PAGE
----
Apple’s system in theory is all that, you are correct. However, much of it hinges on the question if Apple’s system does generate truly unique codes that cannot be broken, read, or otherwise accessed. There is plenty of debate online to that question. There is also a question in regards to the repeatability of the process under which the UID is created. There is the potential that the UID could be gleaned or otherwise determined by repeated the process under which is was created (because random numbers are rarely truly random).

The two real security measures that have to be overcome is the 10 attempts pincode limit, and the 5 second delay per failed attempt (there to stop brute force attacks). If there is any way to determine the UID, the rest is a walk in the park. Taking the data out of the phone and putting it into another device with the same UID and no other security would turn this into a short project.

“Apple has always claimed that they throw away the key. If this is NOT true that would be a HUGE discovery and would destroy a ton of trust in Apple.”

Actually, Apple is very careful in how they phrase this. As the secure area is created by others, the potential is that Apple doesn’t have the method or retain the key, but others do. Plenty of chatter online in those areas as well. One would also have to wonder how Apple would deal with governments in places like China on this topic. There appears to be plenty of wiggle room here for Apple to have been telling the truth in concept but perhaps having outs it doesn’t want to talk about.

I actually wonder why Apple would be fighting so hard if they can just simple show that it doesn’t work, that they cannot do it, and brick the phone after a particularly bad attempt I think they are very concerned that the government already knows the real answer (that it is in fact possible) and Apple is trying very hard to stick by their “it’s impossible” story.

Anonymous Coward says:

Re: Re: Re: Re:

“Actually, Apple is very careful in how they phrase this.”

“There appears to be plenty of wiggle room here for Apple to have been telling the truth in concept but perhaps having outs it doesn’t want to talk about.”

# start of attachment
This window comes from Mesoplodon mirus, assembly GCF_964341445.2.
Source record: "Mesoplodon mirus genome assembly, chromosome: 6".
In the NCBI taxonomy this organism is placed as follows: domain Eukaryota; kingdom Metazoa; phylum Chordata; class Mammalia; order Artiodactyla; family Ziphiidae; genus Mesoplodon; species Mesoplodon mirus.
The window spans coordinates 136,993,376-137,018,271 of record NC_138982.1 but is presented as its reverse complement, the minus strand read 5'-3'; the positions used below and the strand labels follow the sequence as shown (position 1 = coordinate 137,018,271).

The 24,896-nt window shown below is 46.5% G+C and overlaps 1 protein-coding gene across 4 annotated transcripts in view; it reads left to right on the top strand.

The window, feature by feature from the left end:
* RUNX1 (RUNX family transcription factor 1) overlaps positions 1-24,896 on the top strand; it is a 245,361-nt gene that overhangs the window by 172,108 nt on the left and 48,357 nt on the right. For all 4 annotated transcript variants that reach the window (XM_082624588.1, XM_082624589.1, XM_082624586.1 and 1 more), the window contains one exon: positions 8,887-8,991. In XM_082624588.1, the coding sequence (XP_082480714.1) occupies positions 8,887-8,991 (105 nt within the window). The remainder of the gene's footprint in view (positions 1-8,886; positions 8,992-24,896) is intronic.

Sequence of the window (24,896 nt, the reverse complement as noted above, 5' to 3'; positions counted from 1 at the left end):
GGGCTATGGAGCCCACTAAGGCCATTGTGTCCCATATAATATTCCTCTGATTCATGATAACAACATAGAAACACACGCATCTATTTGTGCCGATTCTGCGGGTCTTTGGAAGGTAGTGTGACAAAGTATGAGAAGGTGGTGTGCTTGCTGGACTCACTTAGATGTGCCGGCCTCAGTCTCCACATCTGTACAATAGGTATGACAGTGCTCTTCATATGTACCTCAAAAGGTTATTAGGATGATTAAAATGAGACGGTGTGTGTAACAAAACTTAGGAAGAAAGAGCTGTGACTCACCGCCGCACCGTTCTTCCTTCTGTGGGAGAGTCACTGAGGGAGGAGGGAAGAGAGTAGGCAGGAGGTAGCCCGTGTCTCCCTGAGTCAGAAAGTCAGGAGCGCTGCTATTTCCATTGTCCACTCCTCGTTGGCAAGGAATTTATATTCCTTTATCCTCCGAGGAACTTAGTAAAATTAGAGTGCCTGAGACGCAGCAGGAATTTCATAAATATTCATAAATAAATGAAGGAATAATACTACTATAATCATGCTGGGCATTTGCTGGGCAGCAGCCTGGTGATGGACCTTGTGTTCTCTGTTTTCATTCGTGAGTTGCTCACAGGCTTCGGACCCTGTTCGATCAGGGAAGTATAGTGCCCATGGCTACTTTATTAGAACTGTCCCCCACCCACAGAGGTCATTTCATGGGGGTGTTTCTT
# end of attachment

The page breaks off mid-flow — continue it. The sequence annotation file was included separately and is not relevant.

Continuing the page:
Zero wiggle room, all the legal babble and clever wording in the world won’t change that fact that If they crack it once, then it’s not secure, and no one will trust them again. Especially after they made a big deal about protecting users data.

Jim McDonald says:

Re: Re:

I am sorry, but If you read the first 10 amendments of the constitution, you discover that the intent of the document was to LIMIT powers granted to the government by the Public. The 4th amendment specifically states that people shall be secure in their papers, possessions, and persons, unless warrants are provided.
The 5th amendment specifically states that you cannot be compelled to give testimony against yourself. IN ANY CASE.
Passwords and encryption phrases are “Products of the Mind” according the the 11th district Court of Federal Appeals. And thus testimony. If the federal government wants to work at entering the Safe, without the Combination, they are given permission to do so. What the FBI wants here is 2 things.
1. Simple access. No need to focus a lot of resources on this, just pop it into the faraday cage, plug in this app, and wallah, we have it all.
2. The precedent that such a App will not be rendered unusable in the future.
Why did this go to a Admin Law Judge? (Or Magistrate?) Because a Real judge would have thrown this out the door based on the 11th district court of appeals ruling.

Cops have a dirty, dangerous, difficult job. It is THEIR CHOICE. Want something easy? Be a burger flipper at McDonalds.

KidOmaha (profile) says:

Re: Re: Re:

I don’t think I disagree with the main point you are trying to make but I want to pint out a couple of things. First, there is no such thing as “the 11th district Court of Federal Appeals. There are “District Courts” which are the federal trial courts and there are “Circuit Courts of Appeal,” the federal appellate courts. There is then the U.S. Supreme Court. The 5th Amendment states as you say it does but it is not implicated in this matter. No one is prosecuting Apple for a crime thus it is not refusing to testify against itself. The court’s order was not issued by an administrative law judge but by a federal magistrate judge. Federal Magistrate Judges routinely issue preliminary orders in both civil and criminal cases. I agree that the order is improper but the fact that it was issued by a magistrate judges versus a District Court Judge is of no consequence.

TruthHurts says:

Re: Re:

The FBI, CIA, NSA, Homeland Security and TSA are already on the terrorist watch list tied for pole position. They only trail behind Congress and the Presidents since 9/11.